United States District Court, S.D. New York
ROBERT G. LOPEZ, Plaintiff,
SHOPIFY, INC. and SHOPIFY USA, INC., Defendants.
ORDER ADOPTING REPORT & RECOMMENDATION
VALERIE CAPRONI, UNITED STATES DISTRICT JUDGE:
Robert Lopez, proceeding pro se, alleges claims for
copyright infringement, trademark infringement, unfair
competition, and unjust enrichment. Lopez owns a copyright in
a “Hustle Snapback Design” and a stylized
“HUSTLE” trademark. Am. Compl. ¶¶ 1-3
(Dkt. 7). Shopify (owned and operated by defendants Shopify,
Inc. and Shopify (USA), Inc.) is an e-commerce platform that
provides support to the apparel industry. Am. Compl. ¶
21. In October 2015, Lopez alleges, Shopify provided services
to another merchant using the “HUSTLE” mark to
sell similar products without Lopez's permission. Am.
Compl. ¶¶ 23-24. Rather than sue the offending
competitor, Lopez brought this action against Shopify.
moved to dismiss on a number of grounds, including that it is
not amenable to personal jurisdiction in this forum, that
service was ineffective as to Shopify, Inc., and that Lopez
failed to state a claim in any event. Dkts. 13, 14. Shopify,
Inc. is a Canadian entity. Am. Compl. ¶ 9. Shopify (USA)
is a Delaware entity based in Ontario. Neither defendant is
registered to do business in New York and neither has any
employees or an office in New York. Zipes Declr. ¶¶
5, 7. Lopez does not allege that the offensive products were
sold in New York, marketed particularly to New York
residents, or sold from New York. Defendants filed their
motion to dismiss on March 29, 2017. Dkts. 13. On April 11,
2017, Lopez filed an opposition, but he did not seek
jurisdictional discovery or allege any additional facts
relevant to Shopify's contacts with this forum. Dkt. 23.
Shopify replied on April 18, 2017. Dkt. 28.
Court referred this case to Magistrate Judge Peck for general
pre-trial and preparation of a report and recommendation on
any dispositive motion. Dkt. 3. Magistrate Peck issued a
report and recommendation (the “R&R”) on May
22, 2017. Dkt. 31. Judge Peck found that Lopez had not
properly served Shopify, Inc. and that the Court lacked
personal jurisdiction over the Defendants. R&R at 12, 20.
Judge Peck recommended that the motion be granted without
leave to amend, notwithstanding Lopez's pro se
status. R&R at 20-21. Lopez did not file any objections
to the R&R and his time to do so has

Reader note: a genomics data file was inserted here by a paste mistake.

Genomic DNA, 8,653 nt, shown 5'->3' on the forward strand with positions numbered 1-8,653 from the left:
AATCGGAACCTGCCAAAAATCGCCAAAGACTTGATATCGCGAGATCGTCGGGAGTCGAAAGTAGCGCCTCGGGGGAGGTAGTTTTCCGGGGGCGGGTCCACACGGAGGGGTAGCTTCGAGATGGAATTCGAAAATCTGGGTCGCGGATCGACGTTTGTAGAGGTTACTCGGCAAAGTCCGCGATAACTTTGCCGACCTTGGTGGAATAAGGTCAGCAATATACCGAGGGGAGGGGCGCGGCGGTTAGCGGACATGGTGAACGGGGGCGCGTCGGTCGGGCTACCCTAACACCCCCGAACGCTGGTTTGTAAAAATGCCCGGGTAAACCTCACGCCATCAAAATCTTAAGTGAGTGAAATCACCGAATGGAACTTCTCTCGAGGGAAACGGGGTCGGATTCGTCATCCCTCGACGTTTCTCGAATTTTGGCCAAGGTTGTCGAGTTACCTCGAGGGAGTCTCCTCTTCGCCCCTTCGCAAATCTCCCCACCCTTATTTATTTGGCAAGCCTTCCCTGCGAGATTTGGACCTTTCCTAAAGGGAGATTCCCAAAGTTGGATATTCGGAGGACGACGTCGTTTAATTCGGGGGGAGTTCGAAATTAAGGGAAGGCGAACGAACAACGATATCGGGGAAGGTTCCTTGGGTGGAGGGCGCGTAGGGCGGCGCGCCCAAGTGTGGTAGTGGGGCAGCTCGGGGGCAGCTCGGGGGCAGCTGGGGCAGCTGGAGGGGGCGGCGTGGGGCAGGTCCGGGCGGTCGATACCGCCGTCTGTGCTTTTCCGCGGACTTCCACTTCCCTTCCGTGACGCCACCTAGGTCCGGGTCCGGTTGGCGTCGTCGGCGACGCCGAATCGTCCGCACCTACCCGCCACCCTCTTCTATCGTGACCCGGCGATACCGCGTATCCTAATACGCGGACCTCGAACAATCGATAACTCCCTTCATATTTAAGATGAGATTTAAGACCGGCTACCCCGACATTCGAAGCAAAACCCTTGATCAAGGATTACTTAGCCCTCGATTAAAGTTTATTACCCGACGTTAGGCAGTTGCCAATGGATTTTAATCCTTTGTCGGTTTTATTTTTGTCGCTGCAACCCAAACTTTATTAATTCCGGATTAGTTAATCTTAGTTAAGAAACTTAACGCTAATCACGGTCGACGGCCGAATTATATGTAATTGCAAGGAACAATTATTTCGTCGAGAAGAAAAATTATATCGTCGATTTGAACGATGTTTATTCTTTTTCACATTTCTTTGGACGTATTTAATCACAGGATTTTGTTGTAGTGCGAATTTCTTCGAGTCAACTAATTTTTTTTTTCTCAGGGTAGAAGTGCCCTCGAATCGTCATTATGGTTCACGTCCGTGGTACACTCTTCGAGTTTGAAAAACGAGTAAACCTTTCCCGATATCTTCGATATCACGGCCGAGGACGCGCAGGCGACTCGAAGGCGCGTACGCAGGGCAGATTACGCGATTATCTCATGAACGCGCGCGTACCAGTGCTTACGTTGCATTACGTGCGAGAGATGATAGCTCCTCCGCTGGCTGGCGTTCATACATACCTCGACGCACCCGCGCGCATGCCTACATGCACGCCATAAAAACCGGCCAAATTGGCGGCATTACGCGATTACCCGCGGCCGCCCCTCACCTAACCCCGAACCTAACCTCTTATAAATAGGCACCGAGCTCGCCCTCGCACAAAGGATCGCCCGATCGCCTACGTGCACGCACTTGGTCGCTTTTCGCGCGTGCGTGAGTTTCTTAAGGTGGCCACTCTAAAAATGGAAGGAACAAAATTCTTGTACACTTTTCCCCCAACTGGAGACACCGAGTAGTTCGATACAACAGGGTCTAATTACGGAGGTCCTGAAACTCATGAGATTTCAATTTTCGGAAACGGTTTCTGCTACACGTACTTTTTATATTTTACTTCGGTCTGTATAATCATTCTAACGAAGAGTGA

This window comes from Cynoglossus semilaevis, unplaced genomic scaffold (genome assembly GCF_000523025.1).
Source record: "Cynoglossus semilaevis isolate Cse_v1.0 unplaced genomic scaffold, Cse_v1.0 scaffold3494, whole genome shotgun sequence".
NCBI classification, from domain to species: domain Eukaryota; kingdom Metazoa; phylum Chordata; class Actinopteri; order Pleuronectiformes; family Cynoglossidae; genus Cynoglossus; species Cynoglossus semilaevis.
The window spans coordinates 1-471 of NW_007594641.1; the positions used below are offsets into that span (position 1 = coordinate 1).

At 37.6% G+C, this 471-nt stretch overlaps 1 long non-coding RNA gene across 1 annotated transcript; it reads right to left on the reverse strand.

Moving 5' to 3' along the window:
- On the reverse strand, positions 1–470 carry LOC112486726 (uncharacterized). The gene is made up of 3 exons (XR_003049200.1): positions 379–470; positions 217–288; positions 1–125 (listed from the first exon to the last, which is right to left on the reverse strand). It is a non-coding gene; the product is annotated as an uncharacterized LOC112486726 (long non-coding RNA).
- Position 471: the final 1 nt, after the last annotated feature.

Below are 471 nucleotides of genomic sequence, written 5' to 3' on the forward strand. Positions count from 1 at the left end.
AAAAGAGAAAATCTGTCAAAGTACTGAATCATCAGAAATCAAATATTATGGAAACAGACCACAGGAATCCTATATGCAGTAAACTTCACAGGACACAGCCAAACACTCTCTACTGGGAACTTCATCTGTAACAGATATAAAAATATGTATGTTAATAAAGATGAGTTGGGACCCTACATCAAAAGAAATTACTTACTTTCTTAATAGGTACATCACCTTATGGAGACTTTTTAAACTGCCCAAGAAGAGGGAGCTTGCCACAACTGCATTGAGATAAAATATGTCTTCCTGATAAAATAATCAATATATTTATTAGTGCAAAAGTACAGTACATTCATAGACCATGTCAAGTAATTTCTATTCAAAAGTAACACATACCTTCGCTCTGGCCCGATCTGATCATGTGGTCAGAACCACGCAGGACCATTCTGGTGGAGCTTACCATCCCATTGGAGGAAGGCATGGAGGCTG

reviewing a report and recommendation, a district court
“may accept, reject, or modify, in whole or in part,
the findings or recommendations made by the magistrate
judge.” 28 U.S.C. § 636(b) (1)(C). When no
objections are made to a magistrate judge's report, a
district court may adopt the report so long as “there
is no clear error on the face of the record.”
Phillips v. Reed Grp., Ltd., 955 F.Supp.2d 201, 211
(S.D.N.Y. 2013) (citing Nelson v. Smith, 618 F.Supp.
1186, 1189 (S.D.N.Y. 1985)). Failure to file timely
objections to the magistrate judge's report constitutes a
waiver of those objections in the district court and on later
appeal to the United States Court of Appeals. See Small
v. Sec'y of Health & Human Servs., 892 F.2d 15,
16 (2d Cir. 1989) (per curiam); see also Thomas v.
Arn, 474 U.S. 140, 149-50 (1985) (holding that Section
636 does not require review of a magistrate's findings if
no party objects).
no objections to the R&R were filed, the Court reviews
for “clear error.” Phillips, 955
F.Supp.2d at 211. Upon careful review, the Court finds no
clear error in Magistrate Judge Peck's well-reasoned
decision. The Court adopts the R&R in full.
motion to dismiss is GRANTED and the Amended Complaint is
DISMISSED WITHOUT PREJUDICE. The Clerk of Court is
respectfully requested to close the open motion at docket
entry 13, enter judgment in favor of Defendants, and
terminate the case. The Clerk of Court is further requested
to mail a copy of this Order and the R&R to Plaintiff and
note service on the docket.
 According to Shopify (USA) Inc., it is
based in California, not Ontario. See Declaration of
Erin Zipes (dkt. 15) (“Zipes Declr.”) ¶ 5.
The difference is immaterial.
 On April 19, 2017, Lopez filed a
letter informing the Court that he “do[es] NOT consent
to the Motion to Dismiss filed in this action being decided
by a Magistrate Judge.” Dkt. 30. The R&R was not
filed until May 22, 2017, and so that letter did not
constitute an objection to the R&R. In any event, the
Court need not consider conclusory objections to the R&R.
See Pineda v. Masonry Constr., Inc., 831 F.Supp.2d
666, 671 (S.D.N.Y. 2011). (To the extent that a party's
objections “are conclusory or ...